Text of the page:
Theater Review - Dad's Garage regular exposes himself in VIP Room
Playwright Mike Schatz lets it all hang out in fun, revealing new work
Early in his autobiographical play VIP Room, Mike Schatz considers Atlanta's reputation as the city with the highest number of strip clubs per capita in the world. The actor, musician and playwright delivers an almost Walt Whitmanesque rhapsody on our multitudinous titty bars, from such famous nightspots as the Cheetah to the 'jack shacks' along Cheshire Bridge Road to the Oasis Good Time Emporium: 'whole emporium' Schatz breathes with both irony and ardor.
In its world premiere production at Dad's Garage Theatre's Top Shelf, VIP Room focuses less on the entire city's g-string-obsessed character than the psyche of one customer with a handful of greenbacks. The theatrical self-portrait doesn't go as deep as the material deserves, but VIP Room remains a funny and mercilessly candid show thanks to Schatz's willingness to expose himself.
Schatz claims to have only slightly fictionalized the play's events, which include his awkward early encounters with women to marrying and having two daughters. His adjustment to grown-up responsibilities coincides with a compulsive attachment to exotic dance clubs. Alison Hastings plays all of the other characters, including Schatz's loving, long-suffering wife as well as his favorite stripper, who has the stage name 'Cheyenne.' Schatz talks about his success as a voiceover artist, which includes a recurring role on Cartoon Network's 'Aqua Teen Hunger Force.' At one point, he repeats a Motorola script with mounting enthusiasm while Cheyenne gives him a lap dance.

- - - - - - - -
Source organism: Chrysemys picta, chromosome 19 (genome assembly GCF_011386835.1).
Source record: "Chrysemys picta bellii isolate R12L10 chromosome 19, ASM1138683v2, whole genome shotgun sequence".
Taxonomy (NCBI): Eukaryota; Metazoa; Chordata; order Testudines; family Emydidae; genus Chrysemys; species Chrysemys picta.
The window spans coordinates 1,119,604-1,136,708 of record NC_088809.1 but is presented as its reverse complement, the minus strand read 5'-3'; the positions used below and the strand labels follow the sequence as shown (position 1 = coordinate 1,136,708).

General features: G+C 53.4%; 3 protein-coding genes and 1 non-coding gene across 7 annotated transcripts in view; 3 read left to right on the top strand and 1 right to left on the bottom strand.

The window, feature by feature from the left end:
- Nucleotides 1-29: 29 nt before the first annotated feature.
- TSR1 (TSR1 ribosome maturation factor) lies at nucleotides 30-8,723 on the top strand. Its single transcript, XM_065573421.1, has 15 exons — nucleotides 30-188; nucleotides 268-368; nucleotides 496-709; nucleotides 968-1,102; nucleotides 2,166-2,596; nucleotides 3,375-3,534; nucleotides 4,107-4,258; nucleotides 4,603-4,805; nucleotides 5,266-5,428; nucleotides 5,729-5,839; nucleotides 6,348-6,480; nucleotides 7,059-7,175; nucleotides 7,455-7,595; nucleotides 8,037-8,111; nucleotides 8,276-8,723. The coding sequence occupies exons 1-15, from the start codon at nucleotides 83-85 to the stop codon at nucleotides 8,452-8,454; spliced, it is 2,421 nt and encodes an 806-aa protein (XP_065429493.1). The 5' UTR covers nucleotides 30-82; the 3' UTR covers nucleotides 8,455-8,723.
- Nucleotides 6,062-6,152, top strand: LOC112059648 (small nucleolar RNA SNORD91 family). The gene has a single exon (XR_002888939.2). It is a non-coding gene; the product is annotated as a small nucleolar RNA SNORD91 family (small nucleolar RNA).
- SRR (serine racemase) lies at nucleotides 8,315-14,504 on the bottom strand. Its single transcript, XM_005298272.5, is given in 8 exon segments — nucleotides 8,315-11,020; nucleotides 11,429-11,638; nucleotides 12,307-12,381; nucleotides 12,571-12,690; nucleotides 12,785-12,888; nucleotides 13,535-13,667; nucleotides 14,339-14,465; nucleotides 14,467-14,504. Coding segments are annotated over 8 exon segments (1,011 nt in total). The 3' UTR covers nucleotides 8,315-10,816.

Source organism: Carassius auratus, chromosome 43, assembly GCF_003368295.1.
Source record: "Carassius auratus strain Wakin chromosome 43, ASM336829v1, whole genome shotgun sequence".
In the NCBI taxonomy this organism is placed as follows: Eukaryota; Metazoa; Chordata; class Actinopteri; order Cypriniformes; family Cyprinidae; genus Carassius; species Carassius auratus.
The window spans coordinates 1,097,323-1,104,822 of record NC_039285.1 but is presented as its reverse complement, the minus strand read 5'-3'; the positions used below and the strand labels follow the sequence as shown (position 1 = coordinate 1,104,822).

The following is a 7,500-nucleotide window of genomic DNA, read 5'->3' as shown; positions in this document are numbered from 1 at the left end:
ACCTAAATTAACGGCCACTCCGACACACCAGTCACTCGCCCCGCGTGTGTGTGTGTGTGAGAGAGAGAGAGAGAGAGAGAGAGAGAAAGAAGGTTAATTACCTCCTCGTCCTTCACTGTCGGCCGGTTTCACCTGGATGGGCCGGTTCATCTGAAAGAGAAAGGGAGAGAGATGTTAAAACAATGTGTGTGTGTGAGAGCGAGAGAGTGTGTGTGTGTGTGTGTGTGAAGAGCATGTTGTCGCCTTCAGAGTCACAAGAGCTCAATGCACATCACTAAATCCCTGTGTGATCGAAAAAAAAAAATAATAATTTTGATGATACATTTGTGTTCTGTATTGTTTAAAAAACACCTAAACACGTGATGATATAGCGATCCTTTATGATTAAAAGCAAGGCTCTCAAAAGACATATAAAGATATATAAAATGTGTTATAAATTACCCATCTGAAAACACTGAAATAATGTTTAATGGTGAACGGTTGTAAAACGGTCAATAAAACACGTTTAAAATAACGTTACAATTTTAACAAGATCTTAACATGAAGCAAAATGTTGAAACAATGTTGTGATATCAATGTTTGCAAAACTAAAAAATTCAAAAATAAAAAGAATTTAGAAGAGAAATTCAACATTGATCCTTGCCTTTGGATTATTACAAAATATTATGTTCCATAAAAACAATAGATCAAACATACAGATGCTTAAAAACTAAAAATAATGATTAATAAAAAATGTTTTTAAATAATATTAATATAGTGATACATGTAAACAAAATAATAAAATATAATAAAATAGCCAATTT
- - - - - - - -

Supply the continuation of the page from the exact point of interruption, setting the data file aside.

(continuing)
A big guy with five o'clock shadow and an untucked shirt, Schatz looks like a laid-back dude with plenty of appetite and testosterone. He's also plagued by anxieties. After 9/11, he views all Muslims with paranoia while hoarding water and duct tape at home. At one point, Cheyenne, costumed as a cop, rubs a prop handgun between her legs and then places it to his mouth. The next morning he freaks, "I've got chlamydia all over my face!" Later, Schatz describes becoming hooked on Xanax and Ambien, which leads to awkward moments such as waking up in a fireplace.
Schatz acknowledges so many personal flaws and weaknesses that the central strip-club dynamic comes across as one symptom of a deeper problem that doesn't go fully explored. At times, the confessional work lapses into self-absorption and misses some opportunities for drama. As one of Cheyenne's regulars, Schatz and the stripper fall into a parasitical relationship of false intimacy that deserves more development. Hastings conveys the wife's anger and frustrations with sensitivity, but we learn little about the wife beyond her feelings for her husband.
Schatz is a likeable performer with the timing and self-deprecating one-liners of a practiced stand-up comedian. Like 2010's Griefers, another Dad's Top Shelf original, the raunchy, insightful comedy depicts a young father grappling with immature pastimes and grown-up concerns. Seth Rogen could star in the film versions of both plays.
Directed by Dad's Artistic Director Kevin Gillese, VIP Room asks whether a man can become addicted to strip clubs without resolving the question. That shouldn't be considered a call to hang out at strip clubs in the name of 'research' though.